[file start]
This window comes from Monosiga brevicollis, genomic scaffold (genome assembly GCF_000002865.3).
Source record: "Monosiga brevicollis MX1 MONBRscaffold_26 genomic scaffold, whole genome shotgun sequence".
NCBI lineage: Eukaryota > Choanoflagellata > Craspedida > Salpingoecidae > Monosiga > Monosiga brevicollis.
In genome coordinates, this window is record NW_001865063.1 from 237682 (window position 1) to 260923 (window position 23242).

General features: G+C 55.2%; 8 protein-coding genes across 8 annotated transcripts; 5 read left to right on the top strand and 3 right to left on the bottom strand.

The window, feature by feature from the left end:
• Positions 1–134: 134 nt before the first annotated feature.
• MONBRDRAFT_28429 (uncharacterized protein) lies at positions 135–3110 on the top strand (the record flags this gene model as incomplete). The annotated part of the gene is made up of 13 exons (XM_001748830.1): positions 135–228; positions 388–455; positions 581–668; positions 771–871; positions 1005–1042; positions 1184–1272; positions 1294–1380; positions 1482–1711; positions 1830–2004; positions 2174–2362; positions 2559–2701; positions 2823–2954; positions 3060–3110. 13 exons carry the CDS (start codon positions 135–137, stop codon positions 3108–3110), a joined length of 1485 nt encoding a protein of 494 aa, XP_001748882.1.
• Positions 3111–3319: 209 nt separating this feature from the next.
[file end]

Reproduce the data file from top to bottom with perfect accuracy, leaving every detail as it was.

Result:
This window comes from Monosiga brevicollis, genomic scaffold (genome assembly GCF_000002865.3).
Source record: "Monosiga brevicollis MX1 MONBRscaffold_26 genomic scaffold, whole genome shotgun sequence".
NCBI lineage: Eukaryota > Choanoflagellata > Craspedida > Salpingoecidae > Monosiga > Monosiga brevicollis.
In genome coordinates, this window is record NW_001865063.1 from 237682 (window position 1) to 260923 (window position 23242).

General features: G+C 55.2%; 8 protein-coding genes across 8 annotated transcripts; 5 read left to right on the top strand and 3 right to left on the bottom strand.

The window, feature by feature from the left end:
• Positions 1–134: 134 nt before the first annotated feature.
• MONBRDRAFT_28429 (uncharacterized protein) lies at positions 135–3110 on the top strand (the record flags this gene model as incomplete). The annotated part of the gene is made up of 13 exons (XM_001748830.1): positions 135–228; positions 388–455; positions 581–668; positions 771–871; positions 1005–1042; positions 1184–1272; positions 1294–1380; positions 1482–1711; positions 1830–2004; positions 2174–2362; positions 2559–2701; positions 2823–2954; positions 3060–3110. 13 exons carry the CDS (start codon positions 135–137, stop codon positions 3108–3110), a joined length of 1485 nt encoding a protein of 494 aa, XP_001748882.1.
• Positions 3111–3319: 209 nt separating this feature from the next.